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In a previous publication, Traffic Gridlock: The Real Deal or a Pile of Nonsense?, I reported on a study which applied several research procedures to examine media stories and Google search items containing the terms “traffic gridlock” or “gridlock” implying traffic gridlock. The objective was to ascertain whether the media stories and Google items establish that traffic gridlock is a real deal matter, or whether the stories and items contribute to a pile of nonsense. The finding was that 99% of the stories and items belong in the nonsense pile.
And therein lies a puzzle: How is it that “traffic gridlock” enjoys considerable media and Google popularity, but little to no evidence demonstrating the occurrence of “traffic gridlock” accompanies the vast majority of stories and Google entries? In this report I explore one possible explanation, and the associated implication for public policy. That is, traffic gridlock” is a bad, mis-leading metaphor which has been accepted and promulgated by some parties as a truth for which no proof exists and none is needed. And, the associated cause-effect relationship that I comment on is that a bad, mis-leading metaphor is a bad, mis-directed basis for setting public policy.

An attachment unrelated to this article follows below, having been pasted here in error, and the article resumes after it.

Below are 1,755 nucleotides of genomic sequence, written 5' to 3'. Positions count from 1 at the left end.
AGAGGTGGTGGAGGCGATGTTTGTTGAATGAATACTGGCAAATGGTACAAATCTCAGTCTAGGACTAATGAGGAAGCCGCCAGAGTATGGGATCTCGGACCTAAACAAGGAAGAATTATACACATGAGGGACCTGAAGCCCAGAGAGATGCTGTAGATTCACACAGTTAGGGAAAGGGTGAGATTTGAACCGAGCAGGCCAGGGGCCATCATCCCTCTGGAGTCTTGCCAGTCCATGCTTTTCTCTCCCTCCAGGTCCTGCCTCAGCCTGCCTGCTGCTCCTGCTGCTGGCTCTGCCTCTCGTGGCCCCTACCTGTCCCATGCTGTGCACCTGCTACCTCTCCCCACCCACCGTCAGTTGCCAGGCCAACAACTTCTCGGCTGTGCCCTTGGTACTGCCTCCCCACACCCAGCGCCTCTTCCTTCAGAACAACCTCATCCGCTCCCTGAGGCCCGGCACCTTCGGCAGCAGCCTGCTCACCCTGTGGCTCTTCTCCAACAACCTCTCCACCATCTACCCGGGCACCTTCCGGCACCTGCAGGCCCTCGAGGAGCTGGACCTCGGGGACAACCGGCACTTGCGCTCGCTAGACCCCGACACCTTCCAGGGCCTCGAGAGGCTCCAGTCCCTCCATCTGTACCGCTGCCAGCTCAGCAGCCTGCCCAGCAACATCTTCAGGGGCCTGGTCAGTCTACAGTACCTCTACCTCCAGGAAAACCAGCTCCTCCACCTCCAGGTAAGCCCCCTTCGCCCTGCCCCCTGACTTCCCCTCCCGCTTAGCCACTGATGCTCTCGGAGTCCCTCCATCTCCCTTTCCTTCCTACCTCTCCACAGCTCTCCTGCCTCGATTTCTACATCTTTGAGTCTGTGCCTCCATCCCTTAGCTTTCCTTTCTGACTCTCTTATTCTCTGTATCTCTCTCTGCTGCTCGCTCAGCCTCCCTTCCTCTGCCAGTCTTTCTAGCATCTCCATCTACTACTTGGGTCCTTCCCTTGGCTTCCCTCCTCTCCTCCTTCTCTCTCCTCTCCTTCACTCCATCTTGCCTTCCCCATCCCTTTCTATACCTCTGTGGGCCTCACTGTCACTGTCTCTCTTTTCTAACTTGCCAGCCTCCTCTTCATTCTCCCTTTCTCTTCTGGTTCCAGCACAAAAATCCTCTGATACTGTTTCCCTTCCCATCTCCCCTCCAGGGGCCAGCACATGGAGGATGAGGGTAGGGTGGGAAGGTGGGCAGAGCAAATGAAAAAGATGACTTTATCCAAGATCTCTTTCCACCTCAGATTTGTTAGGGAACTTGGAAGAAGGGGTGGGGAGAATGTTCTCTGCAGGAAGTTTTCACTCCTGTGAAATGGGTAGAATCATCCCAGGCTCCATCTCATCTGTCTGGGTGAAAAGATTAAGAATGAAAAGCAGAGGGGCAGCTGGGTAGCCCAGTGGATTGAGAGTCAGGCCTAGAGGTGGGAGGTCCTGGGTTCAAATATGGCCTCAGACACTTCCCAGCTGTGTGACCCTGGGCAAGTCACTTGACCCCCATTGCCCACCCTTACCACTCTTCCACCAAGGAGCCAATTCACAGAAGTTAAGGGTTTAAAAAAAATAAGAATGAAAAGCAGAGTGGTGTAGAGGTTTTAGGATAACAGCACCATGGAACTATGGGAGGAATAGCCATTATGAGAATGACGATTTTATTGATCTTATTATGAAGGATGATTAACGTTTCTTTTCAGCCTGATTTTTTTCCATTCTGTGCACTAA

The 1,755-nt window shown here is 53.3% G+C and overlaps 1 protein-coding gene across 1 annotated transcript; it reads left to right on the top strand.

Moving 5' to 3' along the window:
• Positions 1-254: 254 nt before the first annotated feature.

To support this explanation I introduce the good metaphor “traffic blockage”, and use it as a means to discredit and dismiss the traffic gridlock metaphor which I believe erroneously distorts understanding the role of motor vehicle congestion in urban places, and obscures/confounds the appropriate ways and means of considering and addressing urban motor vehicle congestion. And, as per the initial paper, an invitation is extended to anyone who has traffic gridlock evidence: please call it to my attention at the earliest so that I can adjust my thinking and revise my papers.